Probate with No Will and Inheritance Tax to Pay Case Study

14 March 2018

Client Situation

Mrs C instructed our Probate Solicitors to deal with Probate after her mother, Mrs B, died without a Will, leaving Mrs C as the sole Beneficiary of the Estate. Mrs C is registered disabled with one symptom of her illness being that she is sometimes unable to talk, which inevitably makes communication more difficult for her.

Mrs B’s Estate consisted primarily of a house, some bank accounts and a car. The value of the Estate was pushed over the nil-rate band (the Inheritance Tax threshold) of £325,000.

However, Mrs B had made a number of Potentially Exempt Transfers (gifts) totalling around £125,000 in the last few years before her death. If the gifts had been made more than seven years before her death they would no longer have been added to the taxable value of the Estate, but unfortunately this was not the case.

How We Helped

Because of the restrictions to her speech, Mrs C provided us with authority to speak to her daughter. However, over the course of the administration we generally communicated by email, so that Mrs C could get in touch with us at the times that suited her.

We claimed the annual gift allowance of £3,000 for each tax year to reduce the value of the gifts, including the unused allowance for the previous tax year. 

As the Estate was liable for Inheritance Tax, the full tax return had to be submitted to HM Revenue & Customs (HMRC) for them to review. We instructed Mrs B’s bank to pay the Inheritance Tax which was due, after which HMRC provided a receipt which allowed the Court to issue the Grant of Representation.

Once the Grant of Representation had been issued we agreed to pay a small interim distribution to allow Mrs C to help her son with a deposit for a property purchase.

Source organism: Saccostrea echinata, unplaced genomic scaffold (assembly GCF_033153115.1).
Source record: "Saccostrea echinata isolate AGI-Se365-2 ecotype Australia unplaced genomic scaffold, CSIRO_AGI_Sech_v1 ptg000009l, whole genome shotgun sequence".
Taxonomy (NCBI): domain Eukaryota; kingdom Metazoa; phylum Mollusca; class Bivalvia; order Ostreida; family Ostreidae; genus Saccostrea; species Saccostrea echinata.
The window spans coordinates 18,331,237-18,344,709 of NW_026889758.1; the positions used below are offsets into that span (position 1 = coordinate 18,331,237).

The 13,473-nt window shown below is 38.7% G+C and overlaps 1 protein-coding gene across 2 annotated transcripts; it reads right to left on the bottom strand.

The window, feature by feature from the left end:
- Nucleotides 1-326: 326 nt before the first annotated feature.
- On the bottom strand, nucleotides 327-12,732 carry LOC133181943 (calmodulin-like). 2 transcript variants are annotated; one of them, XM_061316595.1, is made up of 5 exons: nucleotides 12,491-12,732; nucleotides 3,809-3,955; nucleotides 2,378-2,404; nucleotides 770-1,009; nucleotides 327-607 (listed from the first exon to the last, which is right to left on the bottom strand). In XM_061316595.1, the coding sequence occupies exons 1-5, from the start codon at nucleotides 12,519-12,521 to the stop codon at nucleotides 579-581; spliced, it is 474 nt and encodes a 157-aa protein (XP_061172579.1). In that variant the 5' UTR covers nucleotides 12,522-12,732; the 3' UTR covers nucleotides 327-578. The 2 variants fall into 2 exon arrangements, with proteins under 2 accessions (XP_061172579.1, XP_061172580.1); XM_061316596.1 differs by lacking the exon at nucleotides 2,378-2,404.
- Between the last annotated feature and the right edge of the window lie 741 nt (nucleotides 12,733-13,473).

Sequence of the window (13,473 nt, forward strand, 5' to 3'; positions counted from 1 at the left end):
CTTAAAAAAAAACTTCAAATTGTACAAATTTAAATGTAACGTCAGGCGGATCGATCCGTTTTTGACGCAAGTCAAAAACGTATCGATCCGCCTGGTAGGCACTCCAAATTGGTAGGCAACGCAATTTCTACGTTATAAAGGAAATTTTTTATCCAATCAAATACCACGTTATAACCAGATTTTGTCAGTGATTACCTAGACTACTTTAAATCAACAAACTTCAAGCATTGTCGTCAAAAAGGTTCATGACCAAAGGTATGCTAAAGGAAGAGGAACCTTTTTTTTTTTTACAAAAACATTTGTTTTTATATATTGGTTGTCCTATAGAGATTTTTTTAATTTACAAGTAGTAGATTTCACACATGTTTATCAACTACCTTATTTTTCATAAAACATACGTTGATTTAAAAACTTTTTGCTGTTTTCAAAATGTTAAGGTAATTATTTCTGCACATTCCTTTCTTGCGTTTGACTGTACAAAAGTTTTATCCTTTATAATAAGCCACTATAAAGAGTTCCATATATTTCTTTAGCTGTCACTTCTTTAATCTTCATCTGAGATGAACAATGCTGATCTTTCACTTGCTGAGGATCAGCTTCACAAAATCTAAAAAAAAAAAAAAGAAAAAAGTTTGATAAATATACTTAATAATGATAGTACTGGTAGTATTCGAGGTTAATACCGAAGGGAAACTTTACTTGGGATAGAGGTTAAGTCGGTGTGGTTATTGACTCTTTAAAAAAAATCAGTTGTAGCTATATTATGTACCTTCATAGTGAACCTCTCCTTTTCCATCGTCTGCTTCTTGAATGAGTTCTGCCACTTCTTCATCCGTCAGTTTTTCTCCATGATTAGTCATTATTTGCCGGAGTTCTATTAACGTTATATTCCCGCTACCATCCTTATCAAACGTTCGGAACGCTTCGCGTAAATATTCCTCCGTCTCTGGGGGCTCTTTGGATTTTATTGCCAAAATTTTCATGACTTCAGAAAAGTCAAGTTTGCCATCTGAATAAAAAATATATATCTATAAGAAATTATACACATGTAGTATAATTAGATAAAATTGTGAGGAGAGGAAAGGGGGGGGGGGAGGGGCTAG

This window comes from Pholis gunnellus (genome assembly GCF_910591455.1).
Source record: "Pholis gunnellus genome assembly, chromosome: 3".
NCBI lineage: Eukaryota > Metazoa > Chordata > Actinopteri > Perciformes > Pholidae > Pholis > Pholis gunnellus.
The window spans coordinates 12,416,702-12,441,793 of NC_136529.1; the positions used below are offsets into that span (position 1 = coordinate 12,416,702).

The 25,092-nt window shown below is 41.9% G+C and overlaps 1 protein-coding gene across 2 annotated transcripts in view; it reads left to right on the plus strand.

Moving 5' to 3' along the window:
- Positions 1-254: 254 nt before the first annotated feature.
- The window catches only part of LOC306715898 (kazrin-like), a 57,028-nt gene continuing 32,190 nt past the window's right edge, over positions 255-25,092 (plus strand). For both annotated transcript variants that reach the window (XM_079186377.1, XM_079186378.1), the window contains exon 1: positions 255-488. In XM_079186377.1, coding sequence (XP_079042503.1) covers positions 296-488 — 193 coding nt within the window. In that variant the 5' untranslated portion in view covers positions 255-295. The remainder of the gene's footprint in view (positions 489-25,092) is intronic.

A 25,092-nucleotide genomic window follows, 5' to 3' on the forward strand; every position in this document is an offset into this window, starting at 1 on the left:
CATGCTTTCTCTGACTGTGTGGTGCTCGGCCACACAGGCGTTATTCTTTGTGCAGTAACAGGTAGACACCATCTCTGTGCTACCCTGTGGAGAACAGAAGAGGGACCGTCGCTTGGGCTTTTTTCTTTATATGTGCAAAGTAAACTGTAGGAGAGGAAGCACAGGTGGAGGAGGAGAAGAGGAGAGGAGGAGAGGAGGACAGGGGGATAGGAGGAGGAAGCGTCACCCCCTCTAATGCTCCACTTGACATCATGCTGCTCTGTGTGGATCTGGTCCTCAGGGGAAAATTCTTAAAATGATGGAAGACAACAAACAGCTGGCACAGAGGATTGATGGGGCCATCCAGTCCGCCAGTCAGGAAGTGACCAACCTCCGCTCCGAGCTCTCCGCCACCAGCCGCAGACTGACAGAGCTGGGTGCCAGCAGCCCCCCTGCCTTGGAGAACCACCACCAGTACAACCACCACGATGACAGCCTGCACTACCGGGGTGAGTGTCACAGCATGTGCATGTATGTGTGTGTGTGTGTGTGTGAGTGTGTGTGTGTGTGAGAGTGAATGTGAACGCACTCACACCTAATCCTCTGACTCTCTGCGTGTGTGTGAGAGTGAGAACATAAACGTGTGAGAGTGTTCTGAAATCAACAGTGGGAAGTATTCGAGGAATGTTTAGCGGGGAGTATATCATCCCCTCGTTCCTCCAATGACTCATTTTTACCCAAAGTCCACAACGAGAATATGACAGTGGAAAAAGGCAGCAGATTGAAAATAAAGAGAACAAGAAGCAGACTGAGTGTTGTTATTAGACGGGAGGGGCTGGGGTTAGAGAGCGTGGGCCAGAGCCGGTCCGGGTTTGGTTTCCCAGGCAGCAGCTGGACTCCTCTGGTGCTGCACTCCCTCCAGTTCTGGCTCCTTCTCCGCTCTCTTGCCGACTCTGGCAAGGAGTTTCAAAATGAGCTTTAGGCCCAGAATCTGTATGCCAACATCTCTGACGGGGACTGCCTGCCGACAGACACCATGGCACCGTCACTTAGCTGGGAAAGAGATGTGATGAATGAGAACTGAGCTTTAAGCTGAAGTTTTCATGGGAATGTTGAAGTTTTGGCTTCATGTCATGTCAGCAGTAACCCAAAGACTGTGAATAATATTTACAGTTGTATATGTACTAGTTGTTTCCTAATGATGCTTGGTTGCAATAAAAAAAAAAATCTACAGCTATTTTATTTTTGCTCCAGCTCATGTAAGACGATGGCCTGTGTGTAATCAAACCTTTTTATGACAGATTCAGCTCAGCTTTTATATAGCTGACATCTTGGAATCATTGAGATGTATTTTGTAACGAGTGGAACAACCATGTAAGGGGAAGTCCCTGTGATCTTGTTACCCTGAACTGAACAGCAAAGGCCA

The Outcome

The interim distribution meant that Mrs C was able to utilise some of the money that was due to her while waiting for HMRC to approve the tax return, which took several months. 

Mrs B’s property was put on the market. Initially an offer on the property was accepted for less than the date of death valuation which had been submitted to HMRC. If the property sale had completed at this price we would have applied to claim a refund through ‘fall in value relief’ for some of the Inheritance Tax which had been paid.

In the end this sale fell through however and a new sale was agreed for slightly more than the date of death valuation. This was treated as a Capital Gain rather than a correction to the original value of Inheritance Tax.

As the gain was less than the annual Capital Gains Tax allowance there was no additional Inheritance Tax to pay. As a result of this, a larger proportion of the Estate was then distributed to Mrs C, as the main Beneficiary of the Estate. 

Client Testimonial

“Thank you for being so kind and thoughtful during a difficult time. You are an asset to any company and I will sing your praises to anyone. Once again, thank you for everything.”

With our Probate Complete Service we take full responsibility for getting Grant of Probate and dealing with the Legal, Tax (not VAT), Property and Estate Administration affairs*.

*We can also pay all the costs of a Co-op Funeralcare funeral, providing the Estate owns sufficient assets which can be sold in due course to repay our costs.

For more information about Probate and Inheritance Tax see:

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